He writes, apropos of the likely forthcoming bankruptcy of AIG:
AIG Is Toast: AIG, which is a huge player in the P&C business, will have a substantial amount of exposure to the damage caused by hurricane Ike -- damage estimated at between $6 billion and $18 billion. AIG stock is now trading on option value only, which means that we can no longer look to its share price as an indication of what the market thinks is going to happen. But we can certainly look to the bond market, and if you thought the share price was ugly, just wait until you see this:
AIG's $2.5 billion of 5.85 percent notes due in 2018 plunged 19.5 cents to 33 cents on the dollar as of 9:55 a.m. in New York, according to Trace, the bond-price reporting system of the Financial Industry Regulatory Authority.
33 cents on the dollar? The message is loud and clear: AIG is toast. This is the massive counterparty failure everybody's been scared of, and frankly I'm astonished that the broader stock market isn't plunging as a result. No one is prepared for the repercussions here: the failure of AIG is likely to be an order of magnitude more harmful than the failure of LTCM would have been. And it's not even happening on a Friday, where we could have yet another Emergency Weekend to try to work things out. Here's my favorite comment on my stock-market round-up yesterday:
That's right, Felix. FEEL the fear, sweat openly, swallow hard, stammer, piss your pants. You pathetic weasel. Go back inside until you get a grip.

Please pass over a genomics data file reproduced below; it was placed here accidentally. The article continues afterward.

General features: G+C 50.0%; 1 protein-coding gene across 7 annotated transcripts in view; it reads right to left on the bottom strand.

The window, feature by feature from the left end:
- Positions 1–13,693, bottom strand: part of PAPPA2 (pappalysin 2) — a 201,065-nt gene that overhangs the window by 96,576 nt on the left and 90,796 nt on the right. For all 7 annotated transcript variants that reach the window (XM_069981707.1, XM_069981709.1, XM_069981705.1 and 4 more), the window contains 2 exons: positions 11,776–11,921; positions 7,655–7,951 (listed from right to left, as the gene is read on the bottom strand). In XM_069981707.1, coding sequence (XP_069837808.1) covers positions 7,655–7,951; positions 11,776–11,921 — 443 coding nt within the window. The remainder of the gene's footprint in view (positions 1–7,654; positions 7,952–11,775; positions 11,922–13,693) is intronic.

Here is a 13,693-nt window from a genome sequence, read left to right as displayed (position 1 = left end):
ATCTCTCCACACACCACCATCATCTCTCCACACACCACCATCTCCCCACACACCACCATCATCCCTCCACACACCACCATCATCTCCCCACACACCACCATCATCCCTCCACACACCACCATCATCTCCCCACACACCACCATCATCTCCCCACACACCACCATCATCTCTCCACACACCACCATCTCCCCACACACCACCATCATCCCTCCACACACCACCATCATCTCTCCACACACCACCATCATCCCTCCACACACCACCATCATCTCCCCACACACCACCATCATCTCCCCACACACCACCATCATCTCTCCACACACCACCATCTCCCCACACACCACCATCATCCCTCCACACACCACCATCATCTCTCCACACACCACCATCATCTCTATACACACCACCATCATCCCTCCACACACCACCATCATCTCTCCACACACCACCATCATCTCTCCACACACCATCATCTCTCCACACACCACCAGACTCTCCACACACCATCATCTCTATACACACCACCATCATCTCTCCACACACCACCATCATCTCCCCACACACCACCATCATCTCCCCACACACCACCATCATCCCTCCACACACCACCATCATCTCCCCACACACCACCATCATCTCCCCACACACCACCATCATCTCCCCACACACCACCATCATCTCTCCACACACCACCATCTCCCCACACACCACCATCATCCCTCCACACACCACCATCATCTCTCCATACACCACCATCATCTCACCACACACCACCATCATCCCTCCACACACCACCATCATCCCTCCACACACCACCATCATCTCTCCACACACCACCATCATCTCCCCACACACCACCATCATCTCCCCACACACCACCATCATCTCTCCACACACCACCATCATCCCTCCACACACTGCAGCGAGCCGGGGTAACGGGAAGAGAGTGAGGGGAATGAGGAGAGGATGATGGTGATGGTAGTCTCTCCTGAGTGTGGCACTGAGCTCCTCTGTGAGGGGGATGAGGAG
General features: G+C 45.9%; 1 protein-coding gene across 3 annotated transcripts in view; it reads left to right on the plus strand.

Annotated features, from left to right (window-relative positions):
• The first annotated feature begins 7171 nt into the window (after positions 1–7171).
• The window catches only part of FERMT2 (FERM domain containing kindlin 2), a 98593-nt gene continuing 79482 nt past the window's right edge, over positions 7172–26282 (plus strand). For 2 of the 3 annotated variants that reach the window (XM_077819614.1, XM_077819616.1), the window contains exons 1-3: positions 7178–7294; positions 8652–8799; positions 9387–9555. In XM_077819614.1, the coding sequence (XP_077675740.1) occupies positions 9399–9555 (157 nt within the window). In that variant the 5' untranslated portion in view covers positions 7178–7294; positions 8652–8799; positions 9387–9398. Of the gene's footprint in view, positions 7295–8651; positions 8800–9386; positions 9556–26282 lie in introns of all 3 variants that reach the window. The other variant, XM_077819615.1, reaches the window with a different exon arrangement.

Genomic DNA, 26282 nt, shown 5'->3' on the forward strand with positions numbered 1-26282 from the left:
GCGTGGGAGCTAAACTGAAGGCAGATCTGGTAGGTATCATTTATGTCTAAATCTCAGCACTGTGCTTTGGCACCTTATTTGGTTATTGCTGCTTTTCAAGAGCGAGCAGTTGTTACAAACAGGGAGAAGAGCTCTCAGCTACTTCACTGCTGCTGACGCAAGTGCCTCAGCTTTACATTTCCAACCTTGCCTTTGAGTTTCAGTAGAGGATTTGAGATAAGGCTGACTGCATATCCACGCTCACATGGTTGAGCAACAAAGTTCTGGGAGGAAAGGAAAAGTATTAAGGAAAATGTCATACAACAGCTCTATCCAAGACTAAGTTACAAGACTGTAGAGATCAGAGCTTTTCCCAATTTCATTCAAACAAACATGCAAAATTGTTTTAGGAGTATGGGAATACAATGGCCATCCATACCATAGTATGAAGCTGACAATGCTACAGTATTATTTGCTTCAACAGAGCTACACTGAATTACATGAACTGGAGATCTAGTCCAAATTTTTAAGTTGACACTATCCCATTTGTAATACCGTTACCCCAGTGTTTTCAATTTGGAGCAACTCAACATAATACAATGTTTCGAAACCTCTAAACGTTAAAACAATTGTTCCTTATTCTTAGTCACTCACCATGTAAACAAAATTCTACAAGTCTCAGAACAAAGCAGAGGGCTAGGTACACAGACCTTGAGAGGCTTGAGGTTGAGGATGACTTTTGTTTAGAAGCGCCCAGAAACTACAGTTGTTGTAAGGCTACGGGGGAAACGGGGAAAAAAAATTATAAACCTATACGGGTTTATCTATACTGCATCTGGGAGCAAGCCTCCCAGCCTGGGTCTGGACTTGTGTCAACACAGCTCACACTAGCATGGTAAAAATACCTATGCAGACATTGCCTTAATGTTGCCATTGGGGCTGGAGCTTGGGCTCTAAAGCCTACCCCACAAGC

I'm not ashamed to admit it: I'm having a really hard time being sanguine right now. Of course I hope that the global financial system will be able to get through this somehow. But Hank Paulson's new hard-line no-bailouts policy isn't helping: it was justifiable with Lehman, but the unintended consequence is that no one now expects a bailout for AIG, and that's just making things worse. My one hope is that someone will essentially find a way for AIG's bondholders to suffer all the losses, while AIG's counterparties suffer very little if at all. (That also seems to be the idea behind Barclays buying Lehman's brokerage operations.) So long as counterparty risk is minimized, we should be able to get through this. But will that happen? I have no idea.
Inflation is, among other things, a way of writing down the real values of all nominal debts in a relatively equitable manner.
And in a world of scarcity, it is better to disappoint the rentier than to cause mass unemployment, if you have to do one or the other.